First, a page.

Today Utrecht, Tomorrow the World

My agent, god bless her, sent me this the other day:

This from a blog reader in the Netherlands to me today:

Walked into the biggest bookshop in Utrecht at the weekend to find Jeff Somers’ The Electric Church standing centre-stage on the main display rack. Read the first page and was completely blown away. Bought it immediately.

Thinking back on the way my first novel, Lifers, disappeared under the waves years ago, to have my book sitting on a shelf in the freakin’ Netherlands is pretty cool. To have people in the freakin’ Netherlands buying my book after reading the first page feels almost hallucinatory. Thank god for heartless capitalist conglomerates that rule the world with a rusty iron fist! Or something.

Lifers was published by a tiny, tiny company, of course, which offered exactly zero marketing and PR support. They sent out review copies (heck, the New York Times reviewed it) and put it in their catalogs, but that was about the limit of their support. I knew that going in, and thought I’d be able to do a lot of homespun promotion. I did my best – I put together a little reading tour which was pretty successful as far as those things go, I got some press. Still, I think at the height of my efforts you could count the number of bookstores stocking the novel on two hands, and as you can probably guess, Lifers-mania never exactly swept the nation.

The difference between rubbing yourself raw dragging yourself from bookstore to bookstore to do readings and beg for shelf space and waking up one morning, pouring yourself a nice cup of coffee and bourbon, and discovering your book is in a store halfway across the world is startling. And pleasant. Carry on.


  1. Paul

    It is well deserved publicity. As I’ve said in a previous post, it was a great novel.

    Think about it this way… this sort of publicity for TEC will, in turn, give YOU publicity. I.E.: people who read (and like) TEC will be looking to read other things by you. (Hopefully) They will read your sample chapter of Lifers, and VIOLA!… added sales. 🙂

    P.S. – Is that post about 50% off, for direct purchases, still active?

  2. jsomers (Post author)

    Hey Paul,

    Thanks again! As for publicity, let’s hope so, if only so I can sell the few hundred copies of Lifers I still have in my attic.

    While my sad memory doesn’t recall the exact offer you mean, I stand by all my drunken offers, so: Yes! Whatever I said I’d do still stands. Just remind me.


  3. Paul Riddell

    Look at the bright side: at least Lifers got published. Not to sound overly cranky, but I had a two-book contract with the same publisher, and he sat on them both for two years, repeatedly lied to me about release dates, and was generally too busy editing two magazines and preening for publicity photos for both to do anything. You learned something about publicity, and I learned something about what happens when you let fanboys play editor. And so it goes.

  4. jsomers (Post author)

    Mistah Riddell,

    I definitely look on the bright side–“Lifers” did indeed publish, it actually got printed, it got reviewed and it did sit on shelves for a while. The Barnes & Noble on 23rd street in Manhattan actually had 2 copies on its shelves until 2006. I know because I went there every day at lunch and checked each time.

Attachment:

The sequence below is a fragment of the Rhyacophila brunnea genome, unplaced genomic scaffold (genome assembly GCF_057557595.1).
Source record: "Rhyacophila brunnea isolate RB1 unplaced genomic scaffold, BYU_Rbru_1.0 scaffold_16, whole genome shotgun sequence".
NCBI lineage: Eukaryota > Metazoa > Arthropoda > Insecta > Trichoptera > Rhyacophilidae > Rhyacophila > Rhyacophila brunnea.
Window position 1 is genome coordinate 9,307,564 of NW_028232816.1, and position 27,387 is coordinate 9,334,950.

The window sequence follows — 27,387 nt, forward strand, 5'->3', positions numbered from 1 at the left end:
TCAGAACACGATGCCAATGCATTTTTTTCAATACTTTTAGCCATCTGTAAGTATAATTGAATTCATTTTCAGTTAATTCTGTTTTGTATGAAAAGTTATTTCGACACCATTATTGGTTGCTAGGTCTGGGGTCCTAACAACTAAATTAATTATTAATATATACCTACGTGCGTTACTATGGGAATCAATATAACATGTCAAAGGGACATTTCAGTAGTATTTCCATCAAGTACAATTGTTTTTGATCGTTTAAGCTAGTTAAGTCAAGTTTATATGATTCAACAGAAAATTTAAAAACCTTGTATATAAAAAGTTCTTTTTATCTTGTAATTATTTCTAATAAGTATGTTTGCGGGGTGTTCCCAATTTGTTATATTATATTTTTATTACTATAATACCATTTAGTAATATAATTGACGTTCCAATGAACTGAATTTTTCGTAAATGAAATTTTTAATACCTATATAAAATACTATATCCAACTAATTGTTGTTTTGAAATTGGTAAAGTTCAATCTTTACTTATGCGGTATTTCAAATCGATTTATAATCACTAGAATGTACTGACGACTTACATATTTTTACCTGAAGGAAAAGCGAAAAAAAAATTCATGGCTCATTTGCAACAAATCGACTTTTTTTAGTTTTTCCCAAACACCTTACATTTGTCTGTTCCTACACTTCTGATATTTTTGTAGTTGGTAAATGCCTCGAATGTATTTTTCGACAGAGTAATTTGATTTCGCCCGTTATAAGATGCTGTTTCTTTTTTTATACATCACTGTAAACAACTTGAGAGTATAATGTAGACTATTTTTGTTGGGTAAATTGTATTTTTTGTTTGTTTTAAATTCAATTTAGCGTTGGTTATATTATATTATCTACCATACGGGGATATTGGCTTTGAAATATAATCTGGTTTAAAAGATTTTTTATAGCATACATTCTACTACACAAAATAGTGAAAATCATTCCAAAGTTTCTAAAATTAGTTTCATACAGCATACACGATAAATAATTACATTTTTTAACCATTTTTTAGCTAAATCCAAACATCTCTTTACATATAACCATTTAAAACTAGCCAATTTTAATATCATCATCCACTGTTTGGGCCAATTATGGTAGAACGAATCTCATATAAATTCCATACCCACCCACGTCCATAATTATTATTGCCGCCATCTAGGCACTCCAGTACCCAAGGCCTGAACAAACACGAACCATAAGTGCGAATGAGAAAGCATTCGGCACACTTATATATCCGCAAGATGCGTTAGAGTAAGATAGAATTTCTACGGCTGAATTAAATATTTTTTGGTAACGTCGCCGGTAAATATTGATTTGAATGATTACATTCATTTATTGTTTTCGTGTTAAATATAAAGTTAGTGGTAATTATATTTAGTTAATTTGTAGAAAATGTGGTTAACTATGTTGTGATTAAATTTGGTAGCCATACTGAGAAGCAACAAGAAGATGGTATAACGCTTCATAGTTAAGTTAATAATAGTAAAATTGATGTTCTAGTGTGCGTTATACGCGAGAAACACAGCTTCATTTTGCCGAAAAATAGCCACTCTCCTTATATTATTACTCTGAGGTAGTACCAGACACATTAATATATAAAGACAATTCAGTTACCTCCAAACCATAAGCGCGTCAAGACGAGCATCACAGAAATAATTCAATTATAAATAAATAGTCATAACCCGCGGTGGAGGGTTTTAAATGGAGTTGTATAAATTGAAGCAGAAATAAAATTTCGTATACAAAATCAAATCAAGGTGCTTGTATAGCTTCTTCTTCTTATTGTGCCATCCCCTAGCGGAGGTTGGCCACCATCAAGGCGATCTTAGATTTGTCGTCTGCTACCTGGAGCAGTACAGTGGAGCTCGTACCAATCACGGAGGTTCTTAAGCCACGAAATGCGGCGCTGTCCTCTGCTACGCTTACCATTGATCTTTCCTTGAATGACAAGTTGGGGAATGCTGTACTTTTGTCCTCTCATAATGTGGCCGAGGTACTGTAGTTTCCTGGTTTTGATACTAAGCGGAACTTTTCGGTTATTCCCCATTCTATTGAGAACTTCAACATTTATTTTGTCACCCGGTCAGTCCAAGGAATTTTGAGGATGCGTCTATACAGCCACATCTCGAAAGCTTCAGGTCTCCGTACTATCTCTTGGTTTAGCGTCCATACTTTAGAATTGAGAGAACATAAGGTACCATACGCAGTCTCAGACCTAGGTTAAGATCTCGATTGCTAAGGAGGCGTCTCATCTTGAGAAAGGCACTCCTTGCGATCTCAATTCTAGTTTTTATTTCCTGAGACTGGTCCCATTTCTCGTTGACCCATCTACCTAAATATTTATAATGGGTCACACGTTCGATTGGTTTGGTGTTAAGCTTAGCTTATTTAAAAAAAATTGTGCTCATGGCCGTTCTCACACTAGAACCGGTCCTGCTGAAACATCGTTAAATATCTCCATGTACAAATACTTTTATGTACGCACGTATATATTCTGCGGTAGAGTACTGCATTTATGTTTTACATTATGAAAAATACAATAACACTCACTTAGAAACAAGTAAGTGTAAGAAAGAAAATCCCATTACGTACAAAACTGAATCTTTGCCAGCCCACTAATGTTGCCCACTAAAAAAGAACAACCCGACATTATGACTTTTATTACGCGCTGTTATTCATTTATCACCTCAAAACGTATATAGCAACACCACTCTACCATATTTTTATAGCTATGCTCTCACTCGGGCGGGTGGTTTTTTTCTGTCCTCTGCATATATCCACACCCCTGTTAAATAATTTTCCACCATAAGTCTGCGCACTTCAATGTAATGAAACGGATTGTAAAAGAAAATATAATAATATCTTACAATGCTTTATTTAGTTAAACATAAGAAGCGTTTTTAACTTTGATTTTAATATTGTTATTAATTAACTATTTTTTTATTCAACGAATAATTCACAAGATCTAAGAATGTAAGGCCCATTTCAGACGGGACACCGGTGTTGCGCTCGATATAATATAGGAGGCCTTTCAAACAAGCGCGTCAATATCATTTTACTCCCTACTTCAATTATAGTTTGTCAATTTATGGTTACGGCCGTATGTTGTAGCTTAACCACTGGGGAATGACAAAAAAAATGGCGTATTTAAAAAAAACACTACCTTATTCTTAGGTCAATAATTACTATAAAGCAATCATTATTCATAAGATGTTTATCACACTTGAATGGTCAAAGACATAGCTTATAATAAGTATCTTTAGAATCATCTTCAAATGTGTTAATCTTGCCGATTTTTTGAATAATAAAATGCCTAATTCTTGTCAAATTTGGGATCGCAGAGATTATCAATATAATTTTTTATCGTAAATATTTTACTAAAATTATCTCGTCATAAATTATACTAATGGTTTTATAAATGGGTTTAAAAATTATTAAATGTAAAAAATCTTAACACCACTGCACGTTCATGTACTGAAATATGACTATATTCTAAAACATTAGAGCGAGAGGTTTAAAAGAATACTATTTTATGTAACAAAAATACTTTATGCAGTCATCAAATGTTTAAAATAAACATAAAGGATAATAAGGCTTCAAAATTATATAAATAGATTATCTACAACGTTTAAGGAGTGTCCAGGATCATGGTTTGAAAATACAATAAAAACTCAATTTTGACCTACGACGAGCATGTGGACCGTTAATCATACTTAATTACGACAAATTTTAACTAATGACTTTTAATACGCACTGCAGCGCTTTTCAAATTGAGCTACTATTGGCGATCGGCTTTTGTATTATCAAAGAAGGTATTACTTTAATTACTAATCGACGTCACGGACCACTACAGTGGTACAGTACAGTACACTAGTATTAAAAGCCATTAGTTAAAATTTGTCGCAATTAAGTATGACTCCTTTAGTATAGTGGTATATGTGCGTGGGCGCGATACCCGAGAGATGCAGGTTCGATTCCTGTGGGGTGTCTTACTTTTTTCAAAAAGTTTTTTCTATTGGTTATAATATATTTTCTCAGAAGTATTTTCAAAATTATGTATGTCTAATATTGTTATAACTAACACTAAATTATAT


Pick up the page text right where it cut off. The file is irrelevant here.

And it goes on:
Sadly, I think you learn something new (and unpleasant) with each publishing adventure. By the time you’re wise enough to negotiate the perfect deal, you’re likely too old to write.

    With “Lifers” the tiny publishing company was just entering a chaotic death-spiral when they published me, transforming into a shady vanity press in an effort to pay bills. I got the first 1/3 of my advance right on time, but then nothing for a year or two. My wife took to calling the president of the company every day for like two months, and finally we got a check in the mail.

    And the kicker was, after they finally went out of business, they contacted me and asked if I wanted to buy extra copies of my book for 75% off cover price, or else they would be mulched. So I bought a few hundred for posterity, thinking myself wise. A month later, they offered me more remaining copies–miraculously unmulched–for $1 each. I didn’t bite because I now had 300 copies sitting in the attic, which I figured would last a lifetime. Then, a month or so after that, they contacted me again offering copies for 25 cents apiece! So even as the cold hand of death dragged them down, they were screwing me over. Sigh.

  5. Diamat

    Feel the love from Library Thing:

    I just finished this book last night. I picked it up in part because of the cover art. I kept it at the top of my reading pile because of the web site ( I felt it lived up to the hype. One detail I particularly enjoyed was his fragmented chapter titles. I look forward to more from Jeff Somers.
    User: redheaddread | Oct 23, 2007

  6. jsomers (Post author)


    I love the love. Living up to the hype is, indeed, one of my goals in life. Thankfully, on a personal scale, the hype is actually kind of subdued, so I don’t normally have a problem there.


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